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When I first started writing, the last thing I thought about was starting a business.

Looking back, I wish I had.

Writers typically have a lot of creative ideas when they begin. They imagine characters, settings, stories, and bookstores, preferably, with their books in them. They see themselves perusing publishing contracts and doing book signings.

They don’t see themselves tracking tax-deductible expenses, budgeting for a book launch, or scheduling networking activities.

As I sit here twenty years later, I realize that none of these things are quite as bad as I imagined. In fact, some business-centered activities are actually quite enjoyable. More importantly, though, thinking like a business person is critical for writers who want to make a lifelong career out of their craft.

To get started, or to plant your feet more firmly in your entrepreneurial shoes, keep these three things in mind.

1. You’d like to earn some money from your writing.

We all know that writing is not an easy way to wealth and riches, but most writers do want to earn some money from their efforts. If you have that desire in you at all, you’ve already embarked on the path of the entrepreneur.

Merriam Webster defines an entrepreneur as “one who organizes, manages, and assumes the risks of a business or enterprise.” You are making something from nothing, and then hoping to sell it.

Not only that, you’re investing in this project. Though writing is not a difficult business to start, it does require at least some investment—a computer, desk, chair, some writing workshops, and conferences, and as you go, a website, professional author photos, and perhaps a cover designer and editor, if you’re self-publishing.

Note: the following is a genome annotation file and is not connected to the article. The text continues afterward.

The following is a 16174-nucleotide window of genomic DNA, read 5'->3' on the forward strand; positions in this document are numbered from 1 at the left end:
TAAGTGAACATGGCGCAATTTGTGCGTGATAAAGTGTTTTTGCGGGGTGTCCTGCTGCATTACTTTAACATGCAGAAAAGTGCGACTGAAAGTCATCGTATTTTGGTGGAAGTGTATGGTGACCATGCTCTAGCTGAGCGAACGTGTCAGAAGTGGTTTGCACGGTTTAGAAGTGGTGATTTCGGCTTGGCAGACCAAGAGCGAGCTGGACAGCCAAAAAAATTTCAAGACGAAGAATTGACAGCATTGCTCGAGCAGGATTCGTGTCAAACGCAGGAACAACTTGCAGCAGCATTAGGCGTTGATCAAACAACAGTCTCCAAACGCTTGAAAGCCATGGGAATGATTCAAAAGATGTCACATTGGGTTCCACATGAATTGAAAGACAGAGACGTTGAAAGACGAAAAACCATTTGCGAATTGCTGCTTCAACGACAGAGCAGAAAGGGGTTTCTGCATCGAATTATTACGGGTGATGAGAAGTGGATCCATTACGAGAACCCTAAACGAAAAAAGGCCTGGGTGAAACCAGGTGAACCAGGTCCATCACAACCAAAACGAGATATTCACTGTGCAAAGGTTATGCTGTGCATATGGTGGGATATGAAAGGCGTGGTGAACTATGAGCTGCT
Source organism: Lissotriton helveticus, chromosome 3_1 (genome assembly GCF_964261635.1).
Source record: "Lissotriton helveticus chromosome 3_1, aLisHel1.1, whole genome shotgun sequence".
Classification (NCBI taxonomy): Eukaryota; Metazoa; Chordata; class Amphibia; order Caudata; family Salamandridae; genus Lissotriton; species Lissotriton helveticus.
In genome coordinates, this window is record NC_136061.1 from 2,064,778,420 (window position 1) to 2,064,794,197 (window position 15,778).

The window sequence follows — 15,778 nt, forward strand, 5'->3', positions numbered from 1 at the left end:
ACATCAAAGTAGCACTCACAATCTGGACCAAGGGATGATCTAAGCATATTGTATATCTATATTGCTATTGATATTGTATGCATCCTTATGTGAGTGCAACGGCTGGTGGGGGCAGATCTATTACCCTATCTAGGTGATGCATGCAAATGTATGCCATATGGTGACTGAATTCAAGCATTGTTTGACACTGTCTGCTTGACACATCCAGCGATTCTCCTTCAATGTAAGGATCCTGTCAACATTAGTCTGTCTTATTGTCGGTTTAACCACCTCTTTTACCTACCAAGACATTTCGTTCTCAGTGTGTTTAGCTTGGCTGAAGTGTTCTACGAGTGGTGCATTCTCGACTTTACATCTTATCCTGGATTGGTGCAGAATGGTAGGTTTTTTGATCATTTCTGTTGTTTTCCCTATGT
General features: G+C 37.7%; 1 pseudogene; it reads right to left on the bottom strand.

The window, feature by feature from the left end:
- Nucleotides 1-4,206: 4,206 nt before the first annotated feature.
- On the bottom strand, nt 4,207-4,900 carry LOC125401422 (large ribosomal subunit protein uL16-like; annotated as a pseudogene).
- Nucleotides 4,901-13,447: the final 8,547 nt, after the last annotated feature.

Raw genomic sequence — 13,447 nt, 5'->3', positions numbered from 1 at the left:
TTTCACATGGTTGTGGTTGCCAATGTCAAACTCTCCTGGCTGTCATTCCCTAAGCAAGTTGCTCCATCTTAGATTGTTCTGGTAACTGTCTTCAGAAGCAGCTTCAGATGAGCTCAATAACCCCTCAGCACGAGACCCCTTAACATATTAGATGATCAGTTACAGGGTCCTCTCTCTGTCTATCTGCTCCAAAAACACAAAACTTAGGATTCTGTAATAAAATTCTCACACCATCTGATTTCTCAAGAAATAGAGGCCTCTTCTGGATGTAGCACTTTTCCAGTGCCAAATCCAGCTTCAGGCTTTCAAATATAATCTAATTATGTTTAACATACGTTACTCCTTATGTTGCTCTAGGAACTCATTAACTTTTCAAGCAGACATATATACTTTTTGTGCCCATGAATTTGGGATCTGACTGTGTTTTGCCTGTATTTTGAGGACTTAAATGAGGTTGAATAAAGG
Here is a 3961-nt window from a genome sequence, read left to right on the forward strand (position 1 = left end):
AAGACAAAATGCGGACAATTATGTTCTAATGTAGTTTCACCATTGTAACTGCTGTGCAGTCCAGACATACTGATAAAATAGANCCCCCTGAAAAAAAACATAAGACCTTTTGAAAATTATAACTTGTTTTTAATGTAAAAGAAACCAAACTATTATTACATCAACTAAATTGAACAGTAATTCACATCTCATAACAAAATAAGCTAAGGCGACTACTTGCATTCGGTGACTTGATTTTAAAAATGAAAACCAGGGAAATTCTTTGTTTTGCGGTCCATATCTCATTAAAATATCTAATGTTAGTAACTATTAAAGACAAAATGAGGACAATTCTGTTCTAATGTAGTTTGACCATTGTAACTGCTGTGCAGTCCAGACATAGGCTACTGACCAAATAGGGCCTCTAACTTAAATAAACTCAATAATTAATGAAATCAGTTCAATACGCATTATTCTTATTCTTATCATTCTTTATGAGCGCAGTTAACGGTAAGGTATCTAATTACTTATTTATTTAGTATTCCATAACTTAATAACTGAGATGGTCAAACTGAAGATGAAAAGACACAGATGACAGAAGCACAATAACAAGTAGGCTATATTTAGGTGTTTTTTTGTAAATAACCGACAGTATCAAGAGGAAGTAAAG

You assume the personal and financial risk for each step along the way, which is another part of being an entrepreneur. In the end, you hope to earn at least some of that money back; preferably, you’d like to make a profit.

Which means you’re in business.

2. You’re self-employed…if only part-time.

Yes, you can write for years and remain only a writer, blissfully free of worrying about income and taxes and all the rest, but the moment you earn any money from your writing—whether through payment for a post, short story, or book—you are self-employed, and you must take on the corresponding responsibilities.

You need to report that income to the IRS, so of course, it makes sense to report the expenses you incurred while creating that piece of writing. But if you haven’t been keeping track of those expenses, you could end up paying the IRS more than you should.

Before I earned a dime from my writing, I visited an accountant and learned all about the records I needed to keep if I intended to earn money from my work. It’s not a creative, fun thing to do, but it is important to establish good record-keeping habits from the beginning, so you’re sure to protect as much of your income as you can.

If that’s not what a business person does, I don’t know what is!

3. You want to market yourself, whether you know it or not.